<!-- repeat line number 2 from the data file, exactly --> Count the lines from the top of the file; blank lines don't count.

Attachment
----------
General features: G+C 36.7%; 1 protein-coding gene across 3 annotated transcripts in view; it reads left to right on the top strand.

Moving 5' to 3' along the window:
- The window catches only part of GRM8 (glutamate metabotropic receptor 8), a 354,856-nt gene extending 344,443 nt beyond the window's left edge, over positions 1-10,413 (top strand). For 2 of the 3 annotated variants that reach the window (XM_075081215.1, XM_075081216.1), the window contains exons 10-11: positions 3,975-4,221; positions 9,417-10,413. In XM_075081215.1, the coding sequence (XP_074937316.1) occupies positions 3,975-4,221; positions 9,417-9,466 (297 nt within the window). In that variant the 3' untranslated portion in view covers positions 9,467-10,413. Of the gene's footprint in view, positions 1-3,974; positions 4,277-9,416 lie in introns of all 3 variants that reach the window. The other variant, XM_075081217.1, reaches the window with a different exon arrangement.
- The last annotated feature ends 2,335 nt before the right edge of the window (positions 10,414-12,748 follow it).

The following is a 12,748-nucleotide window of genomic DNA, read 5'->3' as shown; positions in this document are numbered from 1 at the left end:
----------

Moving 5' to 3' along the window: